[Translate to English:] FAQ



The questions and answers listed on this page represent an excerpt of the experience gained from over 100 successfully completed transactions of Corporate Finance Mittelstandsberatung GmbH. The process of buying and selling a company is extremely complex, so only the most frequently asked questions can be discussed here.


Transaction process

Are there things I should consider before the sales process starts?

A sales process is a complex procedure. It is usually decisive for the owner of the company what price he will receive for his company and what will become of his company after the sale is completed. Particularly with regard to the purchase price, there are numerous parameters that are decisive and which the entrepreneur can influence in his favour prior to the sale. Factors that can have a negative impact on the company valuation or the purchase price should therefore be analysed and optimised without fail. These include, for example, dependencies on customers and suppliers, investment backlog, the lack of a second management level, the company's dependency on the company owner, pension provisions that are balanced and not reinsured, and unfavorable operating processes. Consequently, it is necessary for the owner of the company to deal with the issue in detail in the run-up to the sale of the company, to carry out an honest analysis of the current situation and to initiate improvement measures.

Due to which circumstances can a planned sale fail?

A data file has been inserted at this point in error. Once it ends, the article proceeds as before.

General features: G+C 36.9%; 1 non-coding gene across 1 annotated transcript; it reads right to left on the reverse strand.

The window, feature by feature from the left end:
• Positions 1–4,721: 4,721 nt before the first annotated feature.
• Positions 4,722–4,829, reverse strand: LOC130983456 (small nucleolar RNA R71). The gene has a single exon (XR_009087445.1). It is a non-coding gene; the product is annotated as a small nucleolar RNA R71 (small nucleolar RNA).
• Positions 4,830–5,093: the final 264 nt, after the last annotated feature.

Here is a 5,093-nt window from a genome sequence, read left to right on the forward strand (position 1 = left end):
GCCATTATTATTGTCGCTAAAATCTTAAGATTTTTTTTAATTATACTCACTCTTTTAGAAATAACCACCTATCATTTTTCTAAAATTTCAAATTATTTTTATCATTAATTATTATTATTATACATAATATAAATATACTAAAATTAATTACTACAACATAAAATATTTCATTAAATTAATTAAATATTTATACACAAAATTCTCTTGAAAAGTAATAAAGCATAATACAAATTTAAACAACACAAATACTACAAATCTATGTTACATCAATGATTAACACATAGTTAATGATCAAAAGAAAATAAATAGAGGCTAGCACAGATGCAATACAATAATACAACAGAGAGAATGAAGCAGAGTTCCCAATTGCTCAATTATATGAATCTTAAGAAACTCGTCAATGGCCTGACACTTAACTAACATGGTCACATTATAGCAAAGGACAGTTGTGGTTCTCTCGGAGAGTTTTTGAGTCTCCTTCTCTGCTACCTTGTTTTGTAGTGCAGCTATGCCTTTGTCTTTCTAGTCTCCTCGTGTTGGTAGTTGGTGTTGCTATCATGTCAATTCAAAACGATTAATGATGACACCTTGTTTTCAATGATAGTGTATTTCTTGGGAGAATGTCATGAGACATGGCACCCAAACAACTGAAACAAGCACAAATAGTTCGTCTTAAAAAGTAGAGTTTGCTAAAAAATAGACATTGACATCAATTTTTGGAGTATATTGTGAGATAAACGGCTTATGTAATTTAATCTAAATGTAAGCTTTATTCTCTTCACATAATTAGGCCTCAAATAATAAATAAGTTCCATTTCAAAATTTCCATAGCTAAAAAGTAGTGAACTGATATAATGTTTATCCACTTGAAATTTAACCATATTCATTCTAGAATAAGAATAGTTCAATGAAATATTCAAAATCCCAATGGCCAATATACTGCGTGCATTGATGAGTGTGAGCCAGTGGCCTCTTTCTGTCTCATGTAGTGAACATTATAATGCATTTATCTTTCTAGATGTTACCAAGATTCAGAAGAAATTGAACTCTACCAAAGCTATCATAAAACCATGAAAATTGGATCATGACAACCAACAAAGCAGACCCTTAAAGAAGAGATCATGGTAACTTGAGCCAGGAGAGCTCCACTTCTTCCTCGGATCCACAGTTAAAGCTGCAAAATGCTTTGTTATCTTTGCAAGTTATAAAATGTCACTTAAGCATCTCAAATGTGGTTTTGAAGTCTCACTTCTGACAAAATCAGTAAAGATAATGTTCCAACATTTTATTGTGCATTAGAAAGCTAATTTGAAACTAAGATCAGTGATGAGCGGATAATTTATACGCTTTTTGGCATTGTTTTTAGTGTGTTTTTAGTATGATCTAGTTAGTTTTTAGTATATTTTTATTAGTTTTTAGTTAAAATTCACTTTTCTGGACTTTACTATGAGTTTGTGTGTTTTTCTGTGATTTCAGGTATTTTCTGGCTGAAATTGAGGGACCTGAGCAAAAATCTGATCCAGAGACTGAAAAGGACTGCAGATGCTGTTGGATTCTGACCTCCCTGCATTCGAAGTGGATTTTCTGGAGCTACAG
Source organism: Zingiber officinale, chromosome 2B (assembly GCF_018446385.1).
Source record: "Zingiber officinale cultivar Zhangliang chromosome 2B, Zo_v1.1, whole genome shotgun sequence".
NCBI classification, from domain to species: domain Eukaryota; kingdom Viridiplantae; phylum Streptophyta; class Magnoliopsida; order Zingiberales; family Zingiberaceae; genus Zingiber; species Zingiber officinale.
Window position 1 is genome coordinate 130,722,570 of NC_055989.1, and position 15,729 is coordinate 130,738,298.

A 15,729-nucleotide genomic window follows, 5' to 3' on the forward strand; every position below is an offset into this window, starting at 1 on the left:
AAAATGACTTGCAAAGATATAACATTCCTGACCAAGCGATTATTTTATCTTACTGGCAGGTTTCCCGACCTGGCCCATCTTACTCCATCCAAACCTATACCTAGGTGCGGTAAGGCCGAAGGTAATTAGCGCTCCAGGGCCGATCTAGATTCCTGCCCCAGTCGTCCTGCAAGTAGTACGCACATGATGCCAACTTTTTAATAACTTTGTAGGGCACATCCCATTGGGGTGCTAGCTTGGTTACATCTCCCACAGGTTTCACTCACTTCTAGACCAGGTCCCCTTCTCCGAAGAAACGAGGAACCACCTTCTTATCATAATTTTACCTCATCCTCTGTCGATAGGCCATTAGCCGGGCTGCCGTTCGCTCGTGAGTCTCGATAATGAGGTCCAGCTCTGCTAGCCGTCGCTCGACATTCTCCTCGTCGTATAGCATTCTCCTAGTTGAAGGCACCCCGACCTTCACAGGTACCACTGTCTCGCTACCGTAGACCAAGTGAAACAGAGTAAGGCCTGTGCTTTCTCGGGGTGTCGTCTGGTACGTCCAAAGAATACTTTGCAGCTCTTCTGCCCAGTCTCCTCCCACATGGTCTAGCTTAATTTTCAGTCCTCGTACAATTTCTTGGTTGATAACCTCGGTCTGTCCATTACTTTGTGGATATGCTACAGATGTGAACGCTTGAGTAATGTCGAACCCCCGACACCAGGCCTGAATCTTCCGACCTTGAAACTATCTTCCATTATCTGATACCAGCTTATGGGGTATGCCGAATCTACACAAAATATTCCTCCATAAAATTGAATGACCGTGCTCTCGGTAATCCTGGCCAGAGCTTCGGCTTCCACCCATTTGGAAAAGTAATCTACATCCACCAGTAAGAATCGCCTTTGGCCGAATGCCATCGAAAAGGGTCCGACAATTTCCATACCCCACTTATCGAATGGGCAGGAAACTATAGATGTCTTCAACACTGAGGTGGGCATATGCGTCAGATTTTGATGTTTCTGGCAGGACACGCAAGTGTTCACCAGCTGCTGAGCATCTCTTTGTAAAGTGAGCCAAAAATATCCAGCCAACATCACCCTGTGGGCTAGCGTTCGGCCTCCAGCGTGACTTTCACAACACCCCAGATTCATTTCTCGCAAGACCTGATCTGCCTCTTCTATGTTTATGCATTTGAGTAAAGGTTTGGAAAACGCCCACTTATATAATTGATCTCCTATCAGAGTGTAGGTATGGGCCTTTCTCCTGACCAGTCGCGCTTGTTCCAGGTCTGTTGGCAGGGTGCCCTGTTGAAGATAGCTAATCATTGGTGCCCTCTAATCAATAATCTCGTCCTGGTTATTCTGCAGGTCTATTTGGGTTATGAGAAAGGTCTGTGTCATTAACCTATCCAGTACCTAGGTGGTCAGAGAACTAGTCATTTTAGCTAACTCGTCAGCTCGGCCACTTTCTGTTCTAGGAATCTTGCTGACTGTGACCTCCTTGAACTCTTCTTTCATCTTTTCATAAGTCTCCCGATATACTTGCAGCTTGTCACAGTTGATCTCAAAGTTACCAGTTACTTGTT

Our many years of experience have shown that in particular inappropriate sales prices and deliberately concealed deficits of the target company can lead to a breakdown of talks. As a consequence, the existing risks should be disclosed before the due diligence.

How can I avoid disclosing customer names before the sale is concluded?

Usually it is not necessary to reveal the names of customers before signing the sales contract. However, in the course of an M&A transaction process, the potential buyer must be informed about whether there is any dependency on certain customers, how many customers there are, where they are located and from which industries they come.

How do I approach investors?

Experience has shown that the direct approach of a potential investor by the seller can lead to extremely adverse consequences. For example, the announcement of the sale of the company could cause customers or employees to leave the company. The solution is therefore usually to involve a third party (e.g. an M&A advisor) for the first inquiry. The consultant introduces the target company using an anonymous teaser, establishes confidentiality on the basis of a non-disclosure agreement and then sends the potential buyer an information memorandum with all sales-related data.

How do I identify potential buyer groups?

In general, identifying potential buyers is a highly complex matter. Since some of the potential investors cannot be found in a database or are directly identifiable by other means, a precisely defined buyer profile must be created in advance. Only after this profile has been defined can a meaningful search be carried out. As a rule, strategic investors (competitors or suppliers), capital investors and MBI/MBO candidates (external or existing management) can be distinguished.